Jonathan Rockway > MooseX-Types-Signal-1.101932 > MooseX::Types::Signal

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Module Version: 1.101932   Source  

NAME ^

MooseX::Types::Signal - a type to represent valid UNIX or Perl signals

VERSION ^

version 1.101932

SYNOPSIS ^

Often times you want to send a configurable signal, but you don't want someone specifying SIGLOLCAT or 1234, because those aren't valid signals. Or are they?

With this module, you don't have to know; it will figure out what is valid and what isn't, and what names map to what numbers.

Just use the Signal type, and signal numbers are validated. Use the coercion, and you can refer to signals by name, too.

   package Example;
   use MooseX::Types::Signal qw(Signal);
   use Moose;

   has 'kill_with' => (
       is     => 'rw',
       isa    => Signal,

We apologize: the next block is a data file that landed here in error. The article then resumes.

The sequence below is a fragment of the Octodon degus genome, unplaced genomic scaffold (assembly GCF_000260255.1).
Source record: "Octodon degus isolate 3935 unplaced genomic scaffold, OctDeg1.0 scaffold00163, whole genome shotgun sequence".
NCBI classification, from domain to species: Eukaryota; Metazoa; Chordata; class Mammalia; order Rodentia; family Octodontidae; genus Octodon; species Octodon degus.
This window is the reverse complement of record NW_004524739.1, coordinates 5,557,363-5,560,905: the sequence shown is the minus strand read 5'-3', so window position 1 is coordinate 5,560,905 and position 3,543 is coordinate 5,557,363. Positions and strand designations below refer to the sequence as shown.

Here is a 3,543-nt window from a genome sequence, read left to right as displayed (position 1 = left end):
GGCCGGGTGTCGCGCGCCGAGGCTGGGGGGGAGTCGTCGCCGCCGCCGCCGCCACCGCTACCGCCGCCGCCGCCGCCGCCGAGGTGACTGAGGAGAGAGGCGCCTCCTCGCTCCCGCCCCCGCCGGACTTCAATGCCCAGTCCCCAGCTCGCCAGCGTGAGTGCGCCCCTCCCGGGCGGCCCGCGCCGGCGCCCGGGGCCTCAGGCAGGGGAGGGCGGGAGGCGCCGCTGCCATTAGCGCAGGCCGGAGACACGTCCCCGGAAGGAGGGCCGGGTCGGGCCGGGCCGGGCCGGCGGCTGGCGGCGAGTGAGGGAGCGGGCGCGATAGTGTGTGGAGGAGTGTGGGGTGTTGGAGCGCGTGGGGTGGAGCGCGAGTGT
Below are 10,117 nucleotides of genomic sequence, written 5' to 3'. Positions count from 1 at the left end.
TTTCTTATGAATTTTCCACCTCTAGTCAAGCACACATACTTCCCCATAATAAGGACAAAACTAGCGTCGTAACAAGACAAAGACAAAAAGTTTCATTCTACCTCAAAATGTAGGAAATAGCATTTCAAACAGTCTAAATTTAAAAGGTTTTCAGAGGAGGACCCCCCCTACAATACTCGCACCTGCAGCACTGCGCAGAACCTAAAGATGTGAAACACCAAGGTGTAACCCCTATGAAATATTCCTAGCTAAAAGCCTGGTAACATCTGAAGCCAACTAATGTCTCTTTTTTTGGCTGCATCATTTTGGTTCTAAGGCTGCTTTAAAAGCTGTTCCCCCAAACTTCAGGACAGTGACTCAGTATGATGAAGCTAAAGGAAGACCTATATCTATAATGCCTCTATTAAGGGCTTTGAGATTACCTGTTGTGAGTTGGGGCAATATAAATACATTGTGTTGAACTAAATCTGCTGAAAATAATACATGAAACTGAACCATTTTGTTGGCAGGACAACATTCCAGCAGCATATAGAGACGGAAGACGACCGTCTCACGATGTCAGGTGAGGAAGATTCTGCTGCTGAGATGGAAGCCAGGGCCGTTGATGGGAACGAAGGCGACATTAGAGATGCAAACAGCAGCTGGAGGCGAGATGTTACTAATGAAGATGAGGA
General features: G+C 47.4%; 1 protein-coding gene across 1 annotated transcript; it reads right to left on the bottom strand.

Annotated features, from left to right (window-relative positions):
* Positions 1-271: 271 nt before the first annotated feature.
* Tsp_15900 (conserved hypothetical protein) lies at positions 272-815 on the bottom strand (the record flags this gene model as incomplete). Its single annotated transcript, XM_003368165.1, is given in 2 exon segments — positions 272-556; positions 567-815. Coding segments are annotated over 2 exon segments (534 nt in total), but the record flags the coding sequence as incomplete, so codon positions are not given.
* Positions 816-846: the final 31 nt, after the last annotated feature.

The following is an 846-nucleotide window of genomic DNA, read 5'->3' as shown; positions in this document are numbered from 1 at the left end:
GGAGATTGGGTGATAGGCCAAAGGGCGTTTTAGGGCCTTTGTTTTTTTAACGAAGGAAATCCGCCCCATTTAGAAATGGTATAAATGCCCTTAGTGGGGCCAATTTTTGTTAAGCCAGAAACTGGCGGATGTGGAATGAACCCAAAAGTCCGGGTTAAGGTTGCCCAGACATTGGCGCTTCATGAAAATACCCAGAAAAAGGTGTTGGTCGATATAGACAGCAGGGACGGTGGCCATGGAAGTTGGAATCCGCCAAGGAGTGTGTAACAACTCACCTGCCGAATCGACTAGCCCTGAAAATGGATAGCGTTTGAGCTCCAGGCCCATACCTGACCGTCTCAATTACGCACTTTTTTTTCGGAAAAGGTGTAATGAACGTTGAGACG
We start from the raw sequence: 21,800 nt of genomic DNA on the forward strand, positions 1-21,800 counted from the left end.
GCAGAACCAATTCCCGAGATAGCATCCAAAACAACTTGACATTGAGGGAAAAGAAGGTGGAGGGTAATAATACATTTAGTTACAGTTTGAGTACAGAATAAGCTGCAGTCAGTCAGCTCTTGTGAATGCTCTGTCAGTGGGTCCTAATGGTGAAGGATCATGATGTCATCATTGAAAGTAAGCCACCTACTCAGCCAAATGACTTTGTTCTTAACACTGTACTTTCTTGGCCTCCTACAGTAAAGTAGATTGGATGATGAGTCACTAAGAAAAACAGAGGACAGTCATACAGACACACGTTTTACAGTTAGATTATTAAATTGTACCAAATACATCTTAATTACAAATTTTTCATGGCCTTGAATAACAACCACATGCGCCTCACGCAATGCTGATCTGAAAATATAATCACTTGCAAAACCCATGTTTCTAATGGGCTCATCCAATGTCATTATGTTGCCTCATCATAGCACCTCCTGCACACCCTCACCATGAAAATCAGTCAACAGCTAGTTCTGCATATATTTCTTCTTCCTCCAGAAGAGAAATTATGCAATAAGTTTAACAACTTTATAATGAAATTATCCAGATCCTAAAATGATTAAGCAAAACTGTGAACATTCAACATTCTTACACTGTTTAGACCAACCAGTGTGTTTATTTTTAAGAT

coerce => 1,
   );

   my $example = Example->new;

   # kill with SIGKILL
   $example->kill_with(9);
   $example->kill_with('KILL');
   $example->kill_with('SIGKILL');

   # in any case, the reader C<kill_with> will always return 9, or
   # whatever your system thinks the number for SIGKILL is

DESCRIPTION ^

MooseX::Types::Signal exports a type, Signal, that recognizes valid signals on your platform. The underlying type is a non-negative number, but there is a coercion from strings to numbers that recognizes signals by name.

There are also more restrictive types, PerlSignal and UnixSignal. UnixSignal only understands signals that are in your system's signal.h header file. PerlSignal only understands signals that are in Perl's %Config hash. Signal is either/or, with preference to UnixSignal over PerlSignal when coercing.

EXPORTS ^

The exports Signal, UnixSignal, and PerlSignal are exported by Sub::Exporter, so you must explicitly request them, and you can use any of Sub::Exporter's magic when doing so. This is true in general of MooseX::Types modules.

AUTHOR ^

Jonathan Rockway <jrockway@cpan.org>

COPYRIGHT AND LICENSE ^

This software is copyright (c) 2011 by Jonathan Rockway.

This is free software; you can redistribute it and/or modify it under the same terms as the Perl 5 programming language system itself.

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